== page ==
Well, I was looking at a, I was looking at UTEP in high school, and I liked the school. It’s close to Arizona, and I have my cousins there. So, last year I couldn’t take classes in my major because of basketball practices and stuff. So, I just decided to transfer, and just dedicate my first semester to school and catch up. Plus, my girlfriend goes to school here. She plays softball.
Yeah, well, say no more. That pretty much tells it right there.
Yes, sir (laughing).
Well, thank your girlfriend for me, will you? I appreciate that.
I will (laughing some more). I will, sir.
Now, are you going to try and play basketball here, too?
Yes, sir. I have a year left for basketball, so I’ll see how that goes.
Well, we can use your inside presence, huh? We’ve lost a lot of our big men, so that’ll be excellent. Obviously, playing basketball helps with having good hands.
It does. One thing that every coach since high school is telling me is that to play the game you need to learn how to pass and catch. You’ve got to have those hands.
When did you learn English? Because, by golly, your English is better than half of the people’s I know.
Thank you. I have my rough times. In high school I had three months, I believe, that they were pretty tough. The teacher would put slides on the board, they would be there for ten minutes, but ten minutes was enough for everyone else, but it wasn’t enough for me. So, I just went and talked to her, and tried to explain to her, and every teacher, that I really don’t understand. So they would give me the slides, and I would just read them at home. And by reading, and watching TV, TV helped me a lot, I kind of caught up to it. But, I still have my mistakes. I still work on it.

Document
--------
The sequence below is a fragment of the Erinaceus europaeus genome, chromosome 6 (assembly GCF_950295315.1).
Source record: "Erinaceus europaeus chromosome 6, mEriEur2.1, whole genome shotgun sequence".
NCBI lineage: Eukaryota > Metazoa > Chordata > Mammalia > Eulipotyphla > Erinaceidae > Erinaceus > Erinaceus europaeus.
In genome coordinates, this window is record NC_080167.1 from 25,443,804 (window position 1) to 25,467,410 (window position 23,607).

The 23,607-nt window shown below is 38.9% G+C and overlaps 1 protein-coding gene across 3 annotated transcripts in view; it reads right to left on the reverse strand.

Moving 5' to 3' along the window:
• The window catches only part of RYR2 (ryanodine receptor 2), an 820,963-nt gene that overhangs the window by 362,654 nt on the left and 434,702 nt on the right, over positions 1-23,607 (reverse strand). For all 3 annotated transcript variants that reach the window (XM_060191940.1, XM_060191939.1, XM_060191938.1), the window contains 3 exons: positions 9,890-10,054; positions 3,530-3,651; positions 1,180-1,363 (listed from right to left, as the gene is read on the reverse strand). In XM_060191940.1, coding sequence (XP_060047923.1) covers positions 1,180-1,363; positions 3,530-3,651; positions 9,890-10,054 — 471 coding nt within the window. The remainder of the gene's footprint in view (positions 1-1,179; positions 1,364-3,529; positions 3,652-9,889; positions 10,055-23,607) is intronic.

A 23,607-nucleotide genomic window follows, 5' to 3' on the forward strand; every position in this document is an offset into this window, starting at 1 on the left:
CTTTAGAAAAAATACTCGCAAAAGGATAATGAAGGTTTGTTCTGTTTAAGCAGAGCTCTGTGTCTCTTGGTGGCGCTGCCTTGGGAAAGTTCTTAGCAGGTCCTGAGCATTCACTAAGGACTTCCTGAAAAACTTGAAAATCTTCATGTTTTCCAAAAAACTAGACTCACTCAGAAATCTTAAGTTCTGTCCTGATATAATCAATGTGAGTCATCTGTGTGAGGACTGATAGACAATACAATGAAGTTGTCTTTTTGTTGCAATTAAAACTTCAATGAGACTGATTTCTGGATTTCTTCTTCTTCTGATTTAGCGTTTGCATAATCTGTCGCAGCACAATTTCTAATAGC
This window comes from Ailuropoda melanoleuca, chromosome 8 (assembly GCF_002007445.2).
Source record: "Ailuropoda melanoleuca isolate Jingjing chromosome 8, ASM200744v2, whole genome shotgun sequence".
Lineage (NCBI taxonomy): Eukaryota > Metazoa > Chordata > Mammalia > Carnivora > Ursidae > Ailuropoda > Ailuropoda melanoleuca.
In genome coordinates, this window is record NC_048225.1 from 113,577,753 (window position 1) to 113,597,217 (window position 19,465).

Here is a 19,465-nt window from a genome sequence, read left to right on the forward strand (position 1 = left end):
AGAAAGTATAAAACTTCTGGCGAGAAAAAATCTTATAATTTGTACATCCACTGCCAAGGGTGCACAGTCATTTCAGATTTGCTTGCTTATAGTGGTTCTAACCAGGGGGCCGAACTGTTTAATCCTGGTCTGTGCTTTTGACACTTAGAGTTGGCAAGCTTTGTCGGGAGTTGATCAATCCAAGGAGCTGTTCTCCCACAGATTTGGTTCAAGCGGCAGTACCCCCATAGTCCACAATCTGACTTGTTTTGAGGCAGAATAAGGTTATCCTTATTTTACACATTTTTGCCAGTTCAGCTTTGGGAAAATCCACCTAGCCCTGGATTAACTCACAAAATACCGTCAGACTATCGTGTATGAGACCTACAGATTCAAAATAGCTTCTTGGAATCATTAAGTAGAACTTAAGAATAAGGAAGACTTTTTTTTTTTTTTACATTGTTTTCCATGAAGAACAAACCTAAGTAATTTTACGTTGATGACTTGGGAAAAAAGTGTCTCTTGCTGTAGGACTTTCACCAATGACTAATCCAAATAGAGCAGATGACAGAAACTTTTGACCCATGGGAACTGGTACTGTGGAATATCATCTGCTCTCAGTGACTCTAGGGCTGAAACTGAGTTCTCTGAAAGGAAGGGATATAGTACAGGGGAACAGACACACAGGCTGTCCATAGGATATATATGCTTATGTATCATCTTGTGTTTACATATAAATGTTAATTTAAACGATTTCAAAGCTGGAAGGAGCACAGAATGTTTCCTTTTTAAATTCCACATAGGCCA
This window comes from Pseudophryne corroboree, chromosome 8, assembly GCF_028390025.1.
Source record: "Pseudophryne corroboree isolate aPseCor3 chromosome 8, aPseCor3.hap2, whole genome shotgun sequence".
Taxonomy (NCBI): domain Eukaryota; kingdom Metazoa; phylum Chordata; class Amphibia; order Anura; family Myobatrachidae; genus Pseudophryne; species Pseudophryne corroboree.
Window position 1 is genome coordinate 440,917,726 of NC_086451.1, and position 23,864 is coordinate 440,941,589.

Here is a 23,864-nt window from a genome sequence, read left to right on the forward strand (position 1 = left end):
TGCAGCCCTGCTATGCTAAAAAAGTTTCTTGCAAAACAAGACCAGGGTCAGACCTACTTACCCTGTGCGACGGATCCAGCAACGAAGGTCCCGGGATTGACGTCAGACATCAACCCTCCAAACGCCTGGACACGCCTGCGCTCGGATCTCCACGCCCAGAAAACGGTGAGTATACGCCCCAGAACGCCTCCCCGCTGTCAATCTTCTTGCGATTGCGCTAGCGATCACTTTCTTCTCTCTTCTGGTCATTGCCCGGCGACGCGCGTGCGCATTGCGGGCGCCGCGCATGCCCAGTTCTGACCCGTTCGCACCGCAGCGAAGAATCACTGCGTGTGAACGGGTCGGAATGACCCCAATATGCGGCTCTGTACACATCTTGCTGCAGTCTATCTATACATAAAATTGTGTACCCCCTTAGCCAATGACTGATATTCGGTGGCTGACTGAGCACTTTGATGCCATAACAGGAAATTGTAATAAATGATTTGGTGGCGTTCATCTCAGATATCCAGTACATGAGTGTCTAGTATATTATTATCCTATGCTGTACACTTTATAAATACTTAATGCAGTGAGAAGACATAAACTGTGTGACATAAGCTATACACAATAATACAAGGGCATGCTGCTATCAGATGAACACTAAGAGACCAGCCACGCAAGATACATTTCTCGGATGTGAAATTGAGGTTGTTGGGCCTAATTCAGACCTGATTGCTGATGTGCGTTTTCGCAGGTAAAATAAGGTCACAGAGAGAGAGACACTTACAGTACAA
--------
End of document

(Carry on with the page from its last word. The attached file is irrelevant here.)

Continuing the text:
You’ve caught up very well. Are you catching up on the football just as fast?
Yes, sir. I am. I did my first three practices, where I really progressed a lot. Then, we have some new plays we put in, and I’m still trying to catch up to those ones. But, I believe I’m doing good, catching up every day.
What’s your major, here?
No wonder you caught up on the English pretty quick. That’s excellent.
Now, I’m going, I almost feel silly asking after finding out what your major is, how are your grades?
Pretty good. They’re pretty good. I had a 3.3. or 3.2 last semester.
That’s pretty good for somebody that’s picking up a second language, or the English language, huh?
Yes, sir. I’m just trying to get better this semester. I had tougher classes this semester. I’m still grinding, though.
My last thing, if I don’t ask this,if I don’t get this on here I’ll get in big trouble. You have to say hello to Mom, you’ve got to say hello to the family back home and everything else, alright?
Hey, Mom. I love you. I love you, sisters. You’ve always been there for me. To all of my family back home, Angola!
That’s fantastic! Thank you, very much.
Nuno is a very friendly, charming young man. His smile is just as big as the rest on him. I look forward to watching the big man with the number 94 on his jersey progress this season. Then, we can see how he does on the hardwood. I will bet money that no one pushes him around in the paint.
Here’s the video of the interview;